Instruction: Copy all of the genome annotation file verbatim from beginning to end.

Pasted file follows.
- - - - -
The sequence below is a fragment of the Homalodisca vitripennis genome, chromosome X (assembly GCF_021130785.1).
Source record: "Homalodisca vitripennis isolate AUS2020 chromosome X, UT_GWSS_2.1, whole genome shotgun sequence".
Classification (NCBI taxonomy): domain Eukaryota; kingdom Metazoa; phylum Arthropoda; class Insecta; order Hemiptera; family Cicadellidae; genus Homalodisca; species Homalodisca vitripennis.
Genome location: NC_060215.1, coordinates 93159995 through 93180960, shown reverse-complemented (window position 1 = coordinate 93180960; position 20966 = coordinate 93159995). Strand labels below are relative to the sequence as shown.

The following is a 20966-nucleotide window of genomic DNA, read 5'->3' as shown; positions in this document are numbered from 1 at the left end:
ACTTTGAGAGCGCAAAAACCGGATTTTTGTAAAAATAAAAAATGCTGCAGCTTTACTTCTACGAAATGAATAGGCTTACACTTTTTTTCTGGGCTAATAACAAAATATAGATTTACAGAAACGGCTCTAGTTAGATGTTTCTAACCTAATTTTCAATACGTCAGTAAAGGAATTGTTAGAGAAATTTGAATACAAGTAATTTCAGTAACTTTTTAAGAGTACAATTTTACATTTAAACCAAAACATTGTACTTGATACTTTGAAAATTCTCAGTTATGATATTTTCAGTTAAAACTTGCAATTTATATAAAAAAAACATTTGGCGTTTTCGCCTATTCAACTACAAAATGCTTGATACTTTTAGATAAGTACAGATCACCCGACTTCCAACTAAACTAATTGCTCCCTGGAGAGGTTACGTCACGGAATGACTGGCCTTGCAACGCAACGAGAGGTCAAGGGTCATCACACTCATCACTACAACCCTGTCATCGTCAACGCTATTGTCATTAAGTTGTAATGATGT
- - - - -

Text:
The sequence below is a fragment of the Homalodisca vitripennis genome, chromosome X (assembly GCF_021130785.1).
Source record: "Homalodisca vitripennis isolate AUS2020 chromosome X, UT_GWSS_2.1, whole genome shotgun sequence".
Classification (NCBI taxonomy): domain Eukaryota; kingdom Metazoa; phylum Arthropoda; class Insecta; order Hemiptera; family Cicadellidae; genus Homalodisca; species Homalodisca vitripennis.
Genome location: NC_060215.1, coordinates 93159995 through 93180960, shown reverse-complemented (window position 1 = coordinate 93180960; position 20966 = coordinate 93159995). Strand labels below are relative to the sequence as shown.

The following is a 20966-nucleotide window of genomic DNA, read 5'->3' as shown; positions in this document are numbered from 1 at the left end:
ACTTTGAGAGCGCAAAAACCGGATTTTTGTAAAAATAAAAAATGCTGCAGCTTTACTTCTACGAAATGAATAGGCTTACACTTTTTTTCTGGGCTAATAACAAAATATAGATTTACAGAAACGGCTCTAGTTAGATGTTTCTAACCTAATTTTCAATACGTCAGTAAAGGAATTGTTAGAGAAATTTGAATACAAGTAATTTCAGTAACTTTTTAAGAGTACAATTTTACATTTAAACCAAAACATTGTACTTGATACTTTGAAAATTCTCAGTTATGATATTTTCAGTTAAAACTTGCAATTTATATAAAAAAAACATTTGGCGTTTTCGCCTATTCAACTACAAAATGCTTGATACTTTTAGATAAGTACAGATCACCCGACTTCCAACTAAACTAATTGCTCCCTGGAGAGGTTACGTCACGGAATGACTGGCCTTGCAACGCAACGAGAGGTCAAGGGTCATCACACTCATCACTACAACCCTGTCATCGTCAACGCTATTGTCATTAAGTTGTAATGATGT